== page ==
The emergence of the new order should not be interpreted as a reflection of American decline, but rather as a manifestation of the diverse array of forces that Washington can effectively navigate and even influence. While the rest of the world is experiencing significant economic growth, America will inevitably witness a relative decline. The increasing influence of non-governmental forces will impose significant constraints on Washington’s actions. For the past three centuries, the global order has been supported by the presence of dominant liberal powers initially Britain and subsequently America – who played pivotal roles in establishing and upholding an open world economy.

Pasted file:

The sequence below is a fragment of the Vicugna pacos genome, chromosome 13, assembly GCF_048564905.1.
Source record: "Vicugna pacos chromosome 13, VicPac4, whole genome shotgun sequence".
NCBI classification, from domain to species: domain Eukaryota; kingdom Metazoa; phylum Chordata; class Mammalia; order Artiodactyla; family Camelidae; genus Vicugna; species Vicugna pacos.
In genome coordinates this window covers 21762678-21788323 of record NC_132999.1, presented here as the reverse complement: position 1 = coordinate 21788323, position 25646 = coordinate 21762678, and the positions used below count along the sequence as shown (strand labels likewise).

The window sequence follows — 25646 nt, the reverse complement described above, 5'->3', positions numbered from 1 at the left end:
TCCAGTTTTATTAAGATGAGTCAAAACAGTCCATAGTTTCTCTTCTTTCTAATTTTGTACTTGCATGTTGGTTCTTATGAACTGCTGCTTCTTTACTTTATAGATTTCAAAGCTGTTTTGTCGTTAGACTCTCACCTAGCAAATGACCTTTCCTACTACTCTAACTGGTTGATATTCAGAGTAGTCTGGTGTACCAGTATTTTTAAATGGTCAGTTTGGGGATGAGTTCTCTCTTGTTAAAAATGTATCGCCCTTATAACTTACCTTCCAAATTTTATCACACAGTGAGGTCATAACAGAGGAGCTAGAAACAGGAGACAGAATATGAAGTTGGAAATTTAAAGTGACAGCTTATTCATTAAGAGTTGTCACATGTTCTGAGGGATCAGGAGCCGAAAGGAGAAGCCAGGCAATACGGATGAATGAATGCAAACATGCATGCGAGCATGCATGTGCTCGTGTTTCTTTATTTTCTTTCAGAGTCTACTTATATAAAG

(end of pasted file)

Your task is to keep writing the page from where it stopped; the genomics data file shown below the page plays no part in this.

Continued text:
These powers safeguarded trade routes and sea lanes, acted as lenders of last resort, maintained reserve currencies, made foreign investments, and kept their own markets open. Moreover, they also tipped the military balance against major aggressors of their respective eras, ranging from Napoleon’s France to Germany and the Soviet Union. As the creators and sustainers of the existing order characterized by open trade and democratic governance, these powers have fostered a benign and advantageous environment for the vast majority of humanity. In the future, when historians reflect on this era, they may observe that during the initial decades of the 21st century, the United States accomplished its significant and momentous mission of globalizing the world.